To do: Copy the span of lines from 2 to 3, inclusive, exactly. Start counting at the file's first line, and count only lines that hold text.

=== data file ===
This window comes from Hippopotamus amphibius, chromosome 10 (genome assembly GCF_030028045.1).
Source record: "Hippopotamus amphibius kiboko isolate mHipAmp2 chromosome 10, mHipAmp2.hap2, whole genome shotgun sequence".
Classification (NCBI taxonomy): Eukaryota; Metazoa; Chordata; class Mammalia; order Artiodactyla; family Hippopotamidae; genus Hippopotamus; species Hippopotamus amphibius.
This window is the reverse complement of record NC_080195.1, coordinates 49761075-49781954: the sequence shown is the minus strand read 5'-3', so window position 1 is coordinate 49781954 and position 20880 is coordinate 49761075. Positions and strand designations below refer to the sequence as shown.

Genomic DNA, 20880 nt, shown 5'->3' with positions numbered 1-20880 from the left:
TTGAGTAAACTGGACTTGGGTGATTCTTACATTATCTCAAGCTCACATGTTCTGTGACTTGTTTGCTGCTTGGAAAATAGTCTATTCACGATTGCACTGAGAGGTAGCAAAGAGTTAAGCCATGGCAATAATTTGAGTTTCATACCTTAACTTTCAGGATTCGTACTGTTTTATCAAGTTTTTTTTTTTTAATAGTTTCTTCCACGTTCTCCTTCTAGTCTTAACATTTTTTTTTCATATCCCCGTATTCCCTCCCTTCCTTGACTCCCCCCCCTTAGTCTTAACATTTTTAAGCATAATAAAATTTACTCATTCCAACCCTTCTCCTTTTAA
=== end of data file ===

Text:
Source record: "Hippopotamus amphibius kiboko isolate mHipAmp2 chromosome 10, mHipAmp2.hap2, whole genome shotgun sequence".
Classification (NCBI taxonomy): Eukaryota; Metazoa; Chordata; class Mammalia; order Artiodactyla; family Hippopotamidae; genus Hippopotamus; species Hippopotamus amphibius.